Tuesday, March 31, 2009


Trying to encourage young folks into action is tricky business. First of all it involves work. For most kids after being indentured servants to their parents for years, they are leery of grown-ups who are trying to get them to do something that doesn't involve fun.
While visiting my cousin Joe this past weekend I had an opportunity to play a little music with Janet's brother Ron. His grandson, who is in the sixth grade was there. "Have you ever thought about playing the guitar?" He scooted away from me as if I'd passed gas. "No, I'm serious. You can learn to play," I said. He told me that he was learning to play the trombone in band. "That's nice, but you can take a guitar to parties," I explained. "Girls love guitar players," I continued. "That may not be a big deal right now, but I promise you it will in the near future."
It was a smooth exchange and I think he realized "what's in it for him." That's important.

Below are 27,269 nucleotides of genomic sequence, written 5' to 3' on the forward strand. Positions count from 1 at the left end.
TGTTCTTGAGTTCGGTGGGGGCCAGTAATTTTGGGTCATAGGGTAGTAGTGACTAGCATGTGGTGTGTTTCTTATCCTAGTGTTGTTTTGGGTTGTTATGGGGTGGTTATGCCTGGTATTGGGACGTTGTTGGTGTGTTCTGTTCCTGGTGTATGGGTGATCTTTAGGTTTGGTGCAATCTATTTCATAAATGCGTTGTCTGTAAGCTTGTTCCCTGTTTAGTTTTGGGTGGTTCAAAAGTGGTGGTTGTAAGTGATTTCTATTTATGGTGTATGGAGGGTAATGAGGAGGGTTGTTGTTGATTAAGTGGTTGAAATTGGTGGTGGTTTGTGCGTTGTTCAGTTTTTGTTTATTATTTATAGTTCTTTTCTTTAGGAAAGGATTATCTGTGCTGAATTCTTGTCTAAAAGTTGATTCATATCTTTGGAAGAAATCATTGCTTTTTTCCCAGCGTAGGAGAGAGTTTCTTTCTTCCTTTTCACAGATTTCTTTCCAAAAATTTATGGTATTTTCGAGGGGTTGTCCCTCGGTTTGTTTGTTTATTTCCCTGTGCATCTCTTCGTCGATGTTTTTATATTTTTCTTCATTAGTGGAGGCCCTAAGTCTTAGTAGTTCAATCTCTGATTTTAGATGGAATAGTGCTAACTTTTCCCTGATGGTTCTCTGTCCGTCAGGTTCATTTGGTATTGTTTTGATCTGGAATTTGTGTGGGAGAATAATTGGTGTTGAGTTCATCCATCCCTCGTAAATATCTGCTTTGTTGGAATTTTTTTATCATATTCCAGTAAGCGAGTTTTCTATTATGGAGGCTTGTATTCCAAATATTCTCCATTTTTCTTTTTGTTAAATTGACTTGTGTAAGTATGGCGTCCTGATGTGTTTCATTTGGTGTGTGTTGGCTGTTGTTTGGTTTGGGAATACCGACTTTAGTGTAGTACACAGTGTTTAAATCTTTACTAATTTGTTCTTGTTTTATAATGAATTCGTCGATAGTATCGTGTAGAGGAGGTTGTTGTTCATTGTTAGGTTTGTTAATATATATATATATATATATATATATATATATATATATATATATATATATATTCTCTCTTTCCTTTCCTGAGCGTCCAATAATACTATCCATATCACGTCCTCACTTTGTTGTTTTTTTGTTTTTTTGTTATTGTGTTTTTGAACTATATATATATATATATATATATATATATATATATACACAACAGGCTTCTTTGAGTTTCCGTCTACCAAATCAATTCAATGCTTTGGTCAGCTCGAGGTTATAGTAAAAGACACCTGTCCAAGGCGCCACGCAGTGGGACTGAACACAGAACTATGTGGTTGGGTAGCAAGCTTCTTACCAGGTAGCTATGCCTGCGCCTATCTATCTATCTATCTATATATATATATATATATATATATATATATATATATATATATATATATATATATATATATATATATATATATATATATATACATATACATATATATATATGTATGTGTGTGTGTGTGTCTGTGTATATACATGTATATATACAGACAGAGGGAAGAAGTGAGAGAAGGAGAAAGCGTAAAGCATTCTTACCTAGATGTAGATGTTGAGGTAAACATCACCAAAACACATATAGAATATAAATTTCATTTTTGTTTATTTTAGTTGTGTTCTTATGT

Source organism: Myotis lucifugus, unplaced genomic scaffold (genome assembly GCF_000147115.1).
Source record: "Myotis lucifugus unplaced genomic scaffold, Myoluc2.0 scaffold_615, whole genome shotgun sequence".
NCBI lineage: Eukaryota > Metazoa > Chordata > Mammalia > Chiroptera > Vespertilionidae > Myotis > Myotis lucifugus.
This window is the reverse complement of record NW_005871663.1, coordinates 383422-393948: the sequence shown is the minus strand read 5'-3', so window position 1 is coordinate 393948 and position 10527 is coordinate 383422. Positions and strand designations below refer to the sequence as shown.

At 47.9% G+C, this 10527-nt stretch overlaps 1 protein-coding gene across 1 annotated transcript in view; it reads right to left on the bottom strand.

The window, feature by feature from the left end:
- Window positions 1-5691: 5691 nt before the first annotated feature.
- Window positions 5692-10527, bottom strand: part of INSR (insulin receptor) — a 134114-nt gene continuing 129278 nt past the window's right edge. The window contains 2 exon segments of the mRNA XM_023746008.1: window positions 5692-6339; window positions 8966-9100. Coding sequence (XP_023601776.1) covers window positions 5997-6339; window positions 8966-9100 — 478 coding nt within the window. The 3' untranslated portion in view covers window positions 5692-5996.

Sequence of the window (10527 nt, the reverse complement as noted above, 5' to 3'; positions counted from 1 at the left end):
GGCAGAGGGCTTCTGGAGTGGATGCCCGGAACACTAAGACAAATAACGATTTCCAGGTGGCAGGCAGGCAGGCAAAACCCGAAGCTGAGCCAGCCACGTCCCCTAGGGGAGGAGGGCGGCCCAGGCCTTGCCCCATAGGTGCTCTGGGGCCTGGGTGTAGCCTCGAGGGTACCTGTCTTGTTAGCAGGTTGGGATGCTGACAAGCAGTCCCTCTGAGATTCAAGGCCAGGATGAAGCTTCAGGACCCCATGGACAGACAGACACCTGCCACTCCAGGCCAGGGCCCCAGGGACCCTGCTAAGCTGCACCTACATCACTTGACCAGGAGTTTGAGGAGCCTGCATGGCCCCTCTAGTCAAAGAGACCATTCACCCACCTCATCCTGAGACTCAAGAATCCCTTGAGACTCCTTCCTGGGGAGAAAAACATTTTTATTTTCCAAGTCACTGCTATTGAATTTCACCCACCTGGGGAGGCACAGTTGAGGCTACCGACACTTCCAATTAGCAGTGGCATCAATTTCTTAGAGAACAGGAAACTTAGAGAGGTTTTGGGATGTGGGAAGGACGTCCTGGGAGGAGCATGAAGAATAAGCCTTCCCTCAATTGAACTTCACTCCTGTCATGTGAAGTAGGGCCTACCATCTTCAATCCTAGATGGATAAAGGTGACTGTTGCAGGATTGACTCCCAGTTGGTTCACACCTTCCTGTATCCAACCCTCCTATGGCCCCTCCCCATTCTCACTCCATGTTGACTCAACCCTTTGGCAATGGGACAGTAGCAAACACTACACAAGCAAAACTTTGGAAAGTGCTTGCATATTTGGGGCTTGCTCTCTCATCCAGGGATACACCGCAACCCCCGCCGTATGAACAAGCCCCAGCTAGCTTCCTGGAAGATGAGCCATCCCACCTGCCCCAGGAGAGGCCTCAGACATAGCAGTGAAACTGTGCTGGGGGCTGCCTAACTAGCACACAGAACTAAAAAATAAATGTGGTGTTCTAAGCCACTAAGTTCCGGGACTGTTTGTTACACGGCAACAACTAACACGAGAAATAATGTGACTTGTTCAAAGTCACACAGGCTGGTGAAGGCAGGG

As I mentioned last night, I also did the "uncle" talk to Joe Joe, Jake, and Jake's girlfriend Tina. They put the "shields up" mechanism into place when I started talking about continuing school.
In retrospect, what I should have encouraged them to do is to figure out what they love doing and pursue that. School is important, but it's not the only way to learn. I'm reading the biography of Abe Lincoln and he was self taught. He learned everything from books.
I told the kids in an email today that they should do something every day to improve their skills. The self-help guru Jim Rohn said "If you work hard on your job, you'll make a living. If you work hard on yourself, you can make a fortune." I don't know that there is better advice to give young folks.

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